Why Didn’t They Teach This in Med School?
A series on new (and not-so-new) medical terms and diagnoses that most of us (probably) missed in training
Ivan Damjanov | | Quick Read
What are myokines?
Most pathologist fully understand cytokines and lymphokines – but how many of you have heard of myokines?
These unique molecules are a type of cytokine – that is, multifunctional, low-molecular-weight proteins or proteoglycan peptides secreted into the circulation by contractile skeletal muscle cells. Bente Pedersen and colleagues at the University of Copenhagen initially discovered these secreted proteins and, in 2003, proposed calling them myokines (1).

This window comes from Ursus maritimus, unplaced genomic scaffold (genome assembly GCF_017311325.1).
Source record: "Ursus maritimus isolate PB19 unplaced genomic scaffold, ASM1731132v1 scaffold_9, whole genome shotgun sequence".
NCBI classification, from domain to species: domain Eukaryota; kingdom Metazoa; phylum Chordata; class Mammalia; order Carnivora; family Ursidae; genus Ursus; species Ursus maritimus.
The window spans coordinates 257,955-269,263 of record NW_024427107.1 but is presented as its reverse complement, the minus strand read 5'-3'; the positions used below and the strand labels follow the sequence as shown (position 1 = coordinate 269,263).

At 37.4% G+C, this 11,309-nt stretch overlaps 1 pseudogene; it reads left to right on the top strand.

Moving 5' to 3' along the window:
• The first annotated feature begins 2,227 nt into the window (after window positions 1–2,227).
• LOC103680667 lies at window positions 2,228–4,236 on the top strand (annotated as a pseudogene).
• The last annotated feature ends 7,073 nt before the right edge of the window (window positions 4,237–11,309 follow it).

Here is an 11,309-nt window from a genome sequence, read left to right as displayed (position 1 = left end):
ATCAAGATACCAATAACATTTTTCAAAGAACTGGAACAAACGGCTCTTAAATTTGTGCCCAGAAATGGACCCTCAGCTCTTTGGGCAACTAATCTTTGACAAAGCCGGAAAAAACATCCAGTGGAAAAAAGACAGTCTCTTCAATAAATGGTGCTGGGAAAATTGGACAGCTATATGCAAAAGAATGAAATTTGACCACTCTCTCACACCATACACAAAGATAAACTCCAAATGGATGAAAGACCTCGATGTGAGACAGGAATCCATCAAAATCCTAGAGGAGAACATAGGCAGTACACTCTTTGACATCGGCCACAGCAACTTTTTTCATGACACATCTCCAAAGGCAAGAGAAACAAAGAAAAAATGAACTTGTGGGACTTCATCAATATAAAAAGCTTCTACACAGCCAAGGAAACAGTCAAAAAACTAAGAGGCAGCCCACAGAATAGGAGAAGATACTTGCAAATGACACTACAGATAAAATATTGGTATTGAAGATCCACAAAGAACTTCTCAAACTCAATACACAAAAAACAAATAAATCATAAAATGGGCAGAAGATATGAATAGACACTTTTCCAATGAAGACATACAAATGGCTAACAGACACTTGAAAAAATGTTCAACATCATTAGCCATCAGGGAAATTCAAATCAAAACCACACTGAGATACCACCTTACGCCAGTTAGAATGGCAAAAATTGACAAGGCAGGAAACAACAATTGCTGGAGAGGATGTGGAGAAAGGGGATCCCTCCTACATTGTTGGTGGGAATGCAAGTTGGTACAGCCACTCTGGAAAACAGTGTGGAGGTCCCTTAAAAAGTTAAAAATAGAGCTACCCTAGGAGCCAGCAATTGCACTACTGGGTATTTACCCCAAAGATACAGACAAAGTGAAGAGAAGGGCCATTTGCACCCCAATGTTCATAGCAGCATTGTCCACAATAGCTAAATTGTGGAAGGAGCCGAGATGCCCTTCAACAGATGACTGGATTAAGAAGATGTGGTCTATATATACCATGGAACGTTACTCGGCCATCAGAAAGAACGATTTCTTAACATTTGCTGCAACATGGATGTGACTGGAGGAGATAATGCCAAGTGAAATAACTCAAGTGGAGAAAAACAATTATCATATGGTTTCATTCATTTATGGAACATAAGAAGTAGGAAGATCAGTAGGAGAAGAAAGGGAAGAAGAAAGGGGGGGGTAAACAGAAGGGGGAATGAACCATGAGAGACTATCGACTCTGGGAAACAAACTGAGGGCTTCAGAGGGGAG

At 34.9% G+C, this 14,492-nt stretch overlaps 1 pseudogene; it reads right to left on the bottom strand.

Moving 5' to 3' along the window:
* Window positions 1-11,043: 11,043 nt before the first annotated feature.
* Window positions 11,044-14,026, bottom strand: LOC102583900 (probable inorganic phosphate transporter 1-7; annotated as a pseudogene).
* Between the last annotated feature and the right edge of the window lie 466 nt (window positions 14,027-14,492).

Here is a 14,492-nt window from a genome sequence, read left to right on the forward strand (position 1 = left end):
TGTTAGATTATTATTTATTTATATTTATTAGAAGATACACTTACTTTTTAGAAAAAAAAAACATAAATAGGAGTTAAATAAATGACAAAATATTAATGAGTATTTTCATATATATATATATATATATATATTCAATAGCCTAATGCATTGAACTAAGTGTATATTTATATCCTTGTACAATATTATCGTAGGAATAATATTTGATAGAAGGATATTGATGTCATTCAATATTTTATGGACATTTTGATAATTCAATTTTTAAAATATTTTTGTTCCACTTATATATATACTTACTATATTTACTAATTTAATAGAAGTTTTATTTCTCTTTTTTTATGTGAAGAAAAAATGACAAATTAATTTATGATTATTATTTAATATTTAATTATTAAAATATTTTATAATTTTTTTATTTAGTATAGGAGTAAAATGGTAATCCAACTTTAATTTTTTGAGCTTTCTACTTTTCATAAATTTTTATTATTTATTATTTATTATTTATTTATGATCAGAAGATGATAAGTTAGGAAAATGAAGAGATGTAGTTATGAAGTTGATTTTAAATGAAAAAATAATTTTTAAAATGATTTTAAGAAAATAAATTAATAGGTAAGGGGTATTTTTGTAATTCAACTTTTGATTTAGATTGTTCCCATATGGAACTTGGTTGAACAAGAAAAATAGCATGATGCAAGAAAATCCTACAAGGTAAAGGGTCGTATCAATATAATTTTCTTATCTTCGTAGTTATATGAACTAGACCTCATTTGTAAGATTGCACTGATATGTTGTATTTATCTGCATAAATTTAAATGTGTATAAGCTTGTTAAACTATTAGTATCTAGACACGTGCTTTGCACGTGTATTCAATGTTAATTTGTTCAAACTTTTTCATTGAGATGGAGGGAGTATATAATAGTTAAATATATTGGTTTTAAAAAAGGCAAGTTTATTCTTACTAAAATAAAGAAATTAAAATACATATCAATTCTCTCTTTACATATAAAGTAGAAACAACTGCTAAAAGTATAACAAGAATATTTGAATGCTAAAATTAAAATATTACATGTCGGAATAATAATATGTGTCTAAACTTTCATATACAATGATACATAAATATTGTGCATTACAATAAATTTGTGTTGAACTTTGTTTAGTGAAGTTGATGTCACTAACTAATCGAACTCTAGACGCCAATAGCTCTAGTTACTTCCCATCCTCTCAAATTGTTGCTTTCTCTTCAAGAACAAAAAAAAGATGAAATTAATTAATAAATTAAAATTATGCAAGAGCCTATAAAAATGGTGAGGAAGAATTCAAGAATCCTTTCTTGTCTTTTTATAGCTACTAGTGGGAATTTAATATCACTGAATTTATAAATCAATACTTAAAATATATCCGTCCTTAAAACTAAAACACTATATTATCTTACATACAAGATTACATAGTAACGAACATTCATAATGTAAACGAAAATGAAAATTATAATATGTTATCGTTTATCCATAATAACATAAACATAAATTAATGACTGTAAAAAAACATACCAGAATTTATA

Some myokines are, in fact, interleukins (for instance, IL-6 and IL-15); others, such as myostatin, are produced almost exclusively by muscle cells. The best-known myokines are myonectin, decorin, irisin, and osteonectin.
What are they good for? Some act on fat cells; others promote muscle hypertrophy. Still others inhibit the proliferation of tumor cells, which may account for the rarity of cancer metastases in skeletal muscles.
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- BK Pedersen et al., J Muscle Res Cell Motil, 24, 113 (2003). PMID: 14609022.